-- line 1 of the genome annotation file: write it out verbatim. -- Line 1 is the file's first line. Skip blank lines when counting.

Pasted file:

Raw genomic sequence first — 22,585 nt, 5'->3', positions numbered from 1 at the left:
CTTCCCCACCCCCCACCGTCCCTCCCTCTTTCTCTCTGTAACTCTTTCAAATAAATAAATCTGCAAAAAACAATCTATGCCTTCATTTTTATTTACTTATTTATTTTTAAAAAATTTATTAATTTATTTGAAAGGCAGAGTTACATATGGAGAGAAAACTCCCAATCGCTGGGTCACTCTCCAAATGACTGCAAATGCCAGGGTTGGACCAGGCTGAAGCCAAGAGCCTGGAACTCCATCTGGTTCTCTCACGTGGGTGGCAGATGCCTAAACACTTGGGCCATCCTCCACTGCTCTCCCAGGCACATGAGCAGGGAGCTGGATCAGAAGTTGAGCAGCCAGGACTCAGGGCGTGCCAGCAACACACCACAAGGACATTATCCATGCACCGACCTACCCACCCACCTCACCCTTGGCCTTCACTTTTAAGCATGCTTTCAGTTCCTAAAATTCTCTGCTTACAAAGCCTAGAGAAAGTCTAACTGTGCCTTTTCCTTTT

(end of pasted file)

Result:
Raw genomic sequence first — 22,585 nt, 5'->3', positions numbered from 1 at the left: